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Virtual Book Club: Paul Marriner introduces Miracle Number Four

Today I’m delighted to welcome Paul Marriner to my Virtual Book Club, my author interview series in which authors have the opportunity to pitch their book to your book club.

Paul grew up in a west London suburb (not unlike the suburbs in which his latest book – Miracle Number Four – is based) and now lives in Berkshire with his wife and two children. He is passionate about music, sport and, most of all, writing, on which he now concentrates full-time. Paul has written five novels and his primary literary ambition is that you enjoy reading them while he is hard at work on the next one (but still finding time to play drums).

To celebrate the launch of Miracle Number Four, Paul is kindly offering four lucky readers a signed first edition. Unfortunately only readers based in the UK can enter the draw. Details of how to enter will appear at the end.

Q: Paul, can I start by asking you what it is about Miracle Number Four novel that makes it particularly suitable for book clubs?

It’s a story of family, friends, first love, tragedy, hope and rock and roll – oh, and maybe a miracle – maybe. Plenty for a book club to get their teeth into.

It’s told in first person by a teenage boy, but was plotted from the start to be an ensemble piece, providing a number of characters to think about and discuss – motivations, relationships, challenges, actions. Additionally, as a coming of age novel, I think there is much with which readers will identify – it may be set in the 70s but we were all teenagers once, and though set in the past, it also touches on issues which are still relevant – mental health, women’s equality, grief, first love, hope. Another of the book’s themes is the move to a more secular society, something which is arguably ongoing, and, on top of all that, there’s a backdrop of great music. So with all that happening, and a cast of characters that I hope readers will warm to, and which includes some strong and influential young women, I think there’s plenty of scope for book clubs to enjoy and share views – and if they’re local to me I’d love to come along and listen!

Q: Lots to look forward to, but first I’m going to take you back to your early writing. Have you had any rejections that have inspired or motivated you?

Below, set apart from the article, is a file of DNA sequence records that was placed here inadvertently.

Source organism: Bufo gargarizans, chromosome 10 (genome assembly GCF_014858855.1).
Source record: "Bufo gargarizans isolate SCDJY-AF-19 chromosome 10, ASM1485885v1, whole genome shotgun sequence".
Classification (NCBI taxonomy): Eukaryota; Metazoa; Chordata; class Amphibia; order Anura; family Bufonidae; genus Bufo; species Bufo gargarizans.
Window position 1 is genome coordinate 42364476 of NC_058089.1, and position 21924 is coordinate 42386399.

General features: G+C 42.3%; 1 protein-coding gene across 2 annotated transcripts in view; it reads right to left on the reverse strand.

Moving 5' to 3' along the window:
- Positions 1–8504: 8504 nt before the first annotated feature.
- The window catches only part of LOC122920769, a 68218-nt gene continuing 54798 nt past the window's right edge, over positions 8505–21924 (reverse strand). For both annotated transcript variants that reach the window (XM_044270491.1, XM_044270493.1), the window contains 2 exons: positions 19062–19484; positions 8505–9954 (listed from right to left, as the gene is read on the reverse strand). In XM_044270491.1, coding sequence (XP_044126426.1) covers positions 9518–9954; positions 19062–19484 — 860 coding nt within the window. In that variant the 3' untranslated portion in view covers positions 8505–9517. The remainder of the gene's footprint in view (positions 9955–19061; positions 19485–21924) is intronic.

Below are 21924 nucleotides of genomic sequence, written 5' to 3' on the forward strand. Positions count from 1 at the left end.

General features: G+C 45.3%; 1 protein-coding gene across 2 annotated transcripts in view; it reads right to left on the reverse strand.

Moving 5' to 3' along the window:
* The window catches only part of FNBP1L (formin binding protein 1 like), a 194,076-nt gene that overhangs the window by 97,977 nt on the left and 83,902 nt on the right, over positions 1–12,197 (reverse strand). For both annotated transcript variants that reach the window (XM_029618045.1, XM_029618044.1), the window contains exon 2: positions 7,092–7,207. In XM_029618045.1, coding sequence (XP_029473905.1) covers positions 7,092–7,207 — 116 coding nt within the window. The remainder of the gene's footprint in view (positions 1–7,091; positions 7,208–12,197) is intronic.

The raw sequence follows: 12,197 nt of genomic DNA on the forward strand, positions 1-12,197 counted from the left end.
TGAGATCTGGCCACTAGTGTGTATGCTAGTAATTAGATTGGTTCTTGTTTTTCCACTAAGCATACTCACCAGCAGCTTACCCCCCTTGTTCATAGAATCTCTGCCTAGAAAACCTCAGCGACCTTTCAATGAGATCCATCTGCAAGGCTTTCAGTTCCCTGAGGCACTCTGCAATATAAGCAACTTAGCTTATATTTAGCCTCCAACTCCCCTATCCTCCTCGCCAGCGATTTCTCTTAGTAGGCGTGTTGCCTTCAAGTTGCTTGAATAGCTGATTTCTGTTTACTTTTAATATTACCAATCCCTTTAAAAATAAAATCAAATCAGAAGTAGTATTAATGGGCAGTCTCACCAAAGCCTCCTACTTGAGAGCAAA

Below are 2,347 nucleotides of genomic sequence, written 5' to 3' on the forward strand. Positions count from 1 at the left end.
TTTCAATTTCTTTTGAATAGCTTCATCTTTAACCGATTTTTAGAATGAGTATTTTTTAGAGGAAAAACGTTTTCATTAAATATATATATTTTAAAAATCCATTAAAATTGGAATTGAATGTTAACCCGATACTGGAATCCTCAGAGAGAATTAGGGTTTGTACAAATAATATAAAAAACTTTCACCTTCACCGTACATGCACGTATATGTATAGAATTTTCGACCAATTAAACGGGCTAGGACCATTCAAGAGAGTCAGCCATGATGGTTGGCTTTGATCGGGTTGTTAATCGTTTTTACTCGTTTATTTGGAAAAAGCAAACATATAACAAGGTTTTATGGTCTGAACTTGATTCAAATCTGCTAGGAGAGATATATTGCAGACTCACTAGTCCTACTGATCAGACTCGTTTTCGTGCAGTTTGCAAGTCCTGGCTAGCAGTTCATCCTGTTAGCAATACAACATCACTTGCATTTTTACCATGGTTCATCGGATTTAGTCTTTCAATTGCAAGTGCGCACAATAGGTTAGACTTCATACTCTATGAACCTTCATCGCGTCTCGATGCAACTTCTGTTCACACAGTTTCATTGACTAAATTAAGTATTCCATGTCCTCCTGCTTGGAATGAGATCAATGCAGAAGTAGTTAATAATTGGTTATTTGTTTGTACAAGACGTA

My very first rejection was from Weekend Magazine in 1977. They had a short story feature every week and I submitted a piece. Sad to say they didn’t use it but I still have their letter. It was very kind and although even back then I suspected they were letting me down gently, it was a form of encouragement. I think it also taught me early on that rejection doesn’t mean ‘give up’. There were a couple of days of disappointment, self-doubt and disillusionment, but I learnt that those feelings pass – a lesson that has helped me deal with rejections over the years – I still get the feelings but I know they’ll pass – so thank you Weekend Magazine!

Q: And you kept it all this time – that’s wonderful! John Irving says that you can’t teach writing. You can only recognise what’s good and say ‘keep doing that.’ Do you think that’s true?

I think it’s also the case that if a writer is seeking traditional representation and publishing in a specific genre then there are often some loose ‘rules’ and structures that are often expected by readers and agents/publishers and which, if absent, might hinder the writer’s progress to traditional publication. I think those loose rules, structures and expectations can be taught. Whether or not they are ‘good’ or ‘bad’ is a matter of opinion and it’s down to the wrier to decide to what degree they will follow them.

I attended the Faber Academy a few years ago (novel writing course) and have no doubt that I learnt a great deal that I wish I’d known earlier – though it’s also true that in many ways the best part of the course is finding yourself in a group of like-minded creative people who all want you to be the best writer you can be. I’d definitely recommend a course (other courses are available, I’m sure) – my Faber friends are supportive, kind and very talented writers.

Having said that, I’m a big fan of John Irving, and his back catalogue speaks for itself – so I’m prepared to admit that perhaps I’m taking his quote too literally.

Q: Did you know where Miracle Number Four was going to go right from the start?

Not entirely. I started from the premise of what would happen if an event acclaimed as a miracle is then doubted – how would the main protagonist, an impressionable teenager, react. I knew I also wanted to explore the concept of what ‘peace’ might mean to different people and I also wanted to set the story in a suburb, with the main premise acting as a symbol of the move to a more secular society. But I also wanted to celebrate suburban life while acknowledging it wasn’t great for everyone. I was also keen for it to be an ensemble piece based around music, with characters from a previous book – Three Weeks In The Summer – that I had previously ‘set up’. So right from the early conceptual thinking there was a lot going on. But I wasn’t sure how the story would evolve and the main protagonist’s primary issues would be resolved until I started detailed plotting – letting the characters and situations drive the narrative arc so that the resolutions are natural and not pre-conceived; much like real-life. Not to mention that as the narrative developed I came to realise that it wasn’t necessary for all the issues and protagonists’ jeopardy to be resolved – life isn’t like that and part of growing up is learning to recognise and live with it.